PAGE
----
It took me a while to get to this Red Rising sequel, but boy, am I glad I did. I don’t know how Pierce Brown makes this crazy sci-fi world so addicting, but I dig it.

One major reason I love this series so much is how I never know what’s going to happen next. The storyline constantly surprised me, and that ending was so brutal. If I would have had book #3, Morning Star, with me, I would have immediately started reading it just because I need to know what happens next. Golden Son leaves off on a crazy, terrible, brutal cliffhanger.

Of course, the characters are mostly the same from book one, but I did love Darrow’s development in this book. At first, I was getting sick of his underlying holier-than-thou, I’m-the-man attitude, but by the end of the book, he’d redeemed himself so very much. I felt like his development was a natural progression within the storyline.

As for why I’m only giving the book 4.5 stars instead of the full five, well… there’s really two reasons. One reason has to do with the lack of competent, powerful women in this series. I feel like sometimes the few women who are in the book rely too much on Darrow and other men to make things better, or they’re made out to be martyrs. The women on the opposing/evil side are, of course, made out to be wicked stepmother-ish. It wasn’t a huge problem for me while I was reading, but I did catch it happening.

Another small complaint I have is the jargon. Sometimes, it was hard to follow because of the crazy language. I know that that’s what a good sci-fi novel is based on, its ability to create new and unique worlds, but it got a little crazy at times, especially during battle scenes. But, man, were those battle scenes crazy. Again, every scene completely surprised me.

All in all, this series is one I’m happy to continue with. I have Morning Star on hold at my local library, and I’m going to be impatiently waiting for Iron Gold to release next year.


*Note: I purchased a copy of this book for myself. This in no way affected my opinion/review.

Sunday, September 17, 2017

Jodi Meadows and Co. Launch Event Recap

So if you saw my Stacking the Shelves post yesterday, you know that I went to the Jodi Meadows launch event for Before She Ignites in NYC. Jodi Meadows wasn’t the only YA author there, however. C.J. Redwine, Erin Summerill, and Dhonielle Clayton were also there to promote their books.


C.J. Redwine was one of the authors on my list of authors I wanted to meet, so I knew I had to go to this event, even if it meant spending more money than I should. What was really sad about the signing, though, is that C.J. Redwine is one of my favorite authors. I LOVE The Courier’s Daughter trilogy (Logan + Rachel = OTP), but I left the entire trilogy and the first book in her Ravenspire companion series at my parents’ house! ACK!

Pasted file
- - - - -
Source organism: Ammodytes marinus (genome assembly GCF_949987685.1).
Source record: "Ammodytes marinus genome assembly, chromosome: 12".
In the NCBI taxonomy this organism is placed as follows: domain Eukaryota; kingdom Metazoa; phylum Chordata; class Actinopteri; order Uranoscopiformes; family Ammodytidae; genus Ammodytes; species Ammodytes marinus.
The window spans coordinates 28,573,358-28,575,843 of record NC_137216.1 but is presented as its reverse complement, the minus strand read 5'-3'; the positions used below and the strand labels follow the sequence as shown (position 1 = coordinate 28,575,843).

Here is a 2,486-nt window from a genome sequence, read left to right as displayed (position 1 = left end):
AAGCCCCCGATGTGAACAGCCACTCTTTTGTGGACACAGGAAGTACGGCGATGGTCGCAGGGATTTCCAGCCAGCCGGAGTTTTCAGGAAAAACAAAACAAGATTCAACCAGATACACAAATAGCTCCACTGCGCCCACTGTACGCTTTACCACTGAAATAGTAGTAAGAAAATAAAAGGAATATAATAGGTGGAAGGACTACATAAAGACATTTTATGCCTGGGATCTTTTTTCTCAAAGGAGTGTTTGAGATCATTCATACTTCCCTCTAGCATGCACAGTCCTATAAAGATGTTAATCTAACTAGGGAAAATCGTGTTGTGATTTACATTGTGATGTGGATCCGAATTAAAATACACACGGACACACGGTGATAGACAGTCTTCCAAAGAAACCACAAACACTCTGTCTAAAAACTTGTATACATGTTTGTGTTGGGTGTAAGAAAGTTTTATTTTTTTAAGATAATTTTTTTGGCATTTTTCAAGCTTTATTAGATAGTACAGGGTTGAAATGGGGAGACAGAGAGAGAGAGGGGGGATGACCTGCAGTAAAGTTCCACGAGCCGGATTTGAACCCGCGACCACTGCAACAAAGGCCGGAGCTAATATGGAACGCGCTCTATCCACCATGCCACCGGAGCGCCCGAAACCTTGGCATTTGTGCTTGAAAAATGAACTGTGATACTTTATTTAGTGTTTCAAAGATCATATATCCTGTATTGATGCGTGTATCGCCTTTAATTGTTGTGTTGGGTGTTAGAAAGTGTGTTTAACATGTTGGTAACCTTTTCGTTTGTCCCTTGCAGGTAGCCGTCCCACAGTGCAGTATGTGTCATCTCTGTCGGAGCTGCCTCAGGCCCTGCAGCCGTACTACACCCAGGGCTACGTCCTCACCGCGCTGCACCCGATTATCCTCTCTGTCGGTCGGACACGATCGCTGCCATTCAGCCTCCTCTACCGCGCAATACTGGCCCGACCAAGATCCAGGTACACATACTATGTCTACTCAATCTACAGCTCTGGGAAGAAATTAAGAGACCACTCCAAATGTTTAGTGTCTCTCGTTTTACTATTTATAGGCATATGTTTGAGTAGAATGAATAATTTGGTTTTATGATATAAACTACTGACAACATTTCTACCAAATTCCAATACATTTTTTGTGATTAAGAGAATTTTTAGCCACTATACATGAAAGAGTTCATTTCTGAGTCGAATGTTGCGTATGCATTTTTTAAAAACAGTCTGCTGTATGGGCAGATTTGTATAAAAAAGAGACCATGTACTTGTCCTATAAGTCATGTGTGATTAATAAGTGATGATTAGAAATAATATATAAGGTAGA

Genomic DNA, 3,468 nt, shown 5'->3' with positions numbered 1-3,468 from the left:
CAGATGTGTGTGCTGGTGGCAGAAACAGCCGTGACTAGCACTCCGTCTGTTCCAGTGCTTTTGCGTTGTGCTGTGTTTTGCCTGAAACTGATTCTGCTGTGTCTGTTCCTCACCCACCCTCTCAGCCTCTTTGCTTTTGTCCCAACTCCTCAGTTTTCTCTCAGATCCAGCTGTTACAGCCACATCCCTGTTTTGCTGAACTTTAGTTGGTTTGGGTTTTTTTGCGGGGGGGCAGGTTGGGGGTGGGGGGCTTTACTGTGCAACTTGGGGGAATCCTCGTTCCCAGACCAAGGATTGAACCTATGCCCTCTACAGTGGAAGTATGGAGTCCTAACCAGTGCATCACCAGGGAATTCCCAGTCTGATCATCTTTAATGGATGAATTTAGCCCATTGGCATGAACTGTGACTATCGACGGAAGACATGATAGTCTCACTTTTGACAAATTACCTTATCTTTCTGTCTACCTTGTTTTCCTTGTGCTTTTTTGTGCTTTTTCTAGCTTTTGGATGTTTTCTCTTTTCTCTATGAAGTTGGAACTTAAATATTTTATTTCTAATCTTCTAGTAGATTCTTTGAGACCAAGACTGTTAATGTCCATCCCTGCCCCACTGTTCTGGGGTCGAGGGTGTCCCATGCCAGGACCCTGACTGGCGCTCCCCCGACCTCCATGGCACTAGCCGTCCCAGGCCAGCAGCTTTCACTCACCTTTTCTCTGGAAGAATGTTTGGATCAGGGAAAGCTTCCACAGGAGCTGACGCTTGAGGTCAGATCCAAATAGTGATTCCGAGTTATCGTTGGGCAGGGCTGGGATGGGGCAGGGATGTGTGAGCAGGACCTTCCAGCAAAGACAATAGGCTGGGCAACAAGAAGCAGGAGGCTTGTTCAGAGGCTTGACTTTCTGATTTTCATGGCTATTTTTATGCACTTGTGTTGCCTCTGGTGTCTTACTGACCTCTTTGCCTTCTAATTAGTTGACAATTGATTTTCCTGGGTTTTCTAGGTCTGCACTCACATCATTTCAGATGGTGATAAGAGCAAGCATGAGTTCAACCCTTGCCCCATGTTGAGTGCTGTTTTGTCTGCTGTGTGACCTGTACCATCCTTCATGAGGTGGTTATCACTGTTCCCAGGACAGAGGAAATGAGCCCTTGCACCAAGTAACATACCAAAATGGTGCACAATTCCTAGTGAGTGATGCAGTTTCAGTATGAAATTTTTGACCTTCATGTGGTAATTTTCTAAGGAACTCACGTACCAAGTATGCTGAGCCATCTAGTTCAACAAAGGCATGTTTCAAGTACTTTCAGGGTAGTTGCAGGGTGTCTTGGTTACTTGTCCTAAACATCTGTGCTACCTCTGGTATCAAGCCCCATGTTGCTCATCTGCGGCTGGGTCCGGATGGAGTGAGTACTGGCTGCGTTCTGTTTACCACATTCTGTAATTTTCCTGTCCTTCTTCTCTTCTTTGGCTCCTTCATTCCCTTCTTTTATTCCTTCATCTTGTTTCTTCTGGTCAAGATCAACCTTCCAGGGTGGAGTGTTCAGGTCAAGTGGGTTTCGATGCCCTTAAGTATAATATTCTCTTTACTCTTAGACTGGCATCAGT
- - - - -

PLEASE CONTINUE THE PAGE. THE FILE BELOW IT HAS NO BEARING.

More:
I also left The Orphan Queen, the first book in Jodi’s fantasy duology, at my parents’ house as well. I was so sad when I realized I wouldn’t be able to get my favorite trilogy by C.J. signed. I’m still a little bitter, but I guess the world goes on… *sigh*

Anywho, I forced my roommates to come to the NYC Books of Wonder launch event with me, and I just thought I’d share as many details as I remember/took notes over.

***

The event itself wasn’t very large. There were about 20 chairs set up, and even though I was there only a half an hour early, I still got a seat. It also started a little late because Dhonielle, author of Tiny Pretty Things, was running late (she continuously joked throughout the panel that she runs late when she’s on deadline).


Once things got started, the moderator asked some questions. I’ve provided them below, but I don’t have a photographic memory; thus, they won’t be word-for-word transcriptions.

Q: How do fairytales and fantasy stories provide inspiration for you in your writing?

CJ: Fairytales were, in the past, verbal stories. They always seem like brief synopses of larger stories. I wanted to look in between the cracks of those fairytales and answer the whys. Also, fairytales translate scary things from real life into fantasy. Witches and goblins are lenses for real life problems.

Dhonielle: I made up my own fairytales for The Bells. (Note: The Bells is her upcoming release.)

Erin: Fairytales connect.

Dhonielle (left), some random woman's head, and Erin (right)

Jodi: They provide social commentary.

CJ: I got frustrated with stories like Snow White’s where she would be okay with cleaning some random dudes’ house.

 Q: What is a book that has been influential to you that has its issues, but is still good? And, what is a book that is good and revisionist?

Dhonielle: Narnia and The Indian in the Cupboard have their issues, but they’re good stories. Dread Nation by Justina Ireland is just good.

Erin: Robin McKinley has misogynistic elements. The Babysitters Club and The Giver by Lois Lowry have their issues.

CJ: Narnia and the Grimm’s fairytales have problematic elements. Rae Carson’s Girl of Fire and Thorns turned tropes.

Jodi: Mercedes Lackey is influential but has issues. Girls Made of Snow and Glass, a fairytale retelling, is really good.

Q: What’s your writing process like?

Jodi: I stress knit and cry. I knit a cape and Outlander gloves. I used to binge write, but I don’t do that anymore.

CJ: I don’t outline, but I develop my characters beforehand.

C.J. (left) and Jodi (right)

Erin: My process involves a lot of Hot Tamales and Coke Zero. I also plot out my characters, as well as the story’s middle. Then, I go to the beginning and end. I also write with my eyes closed.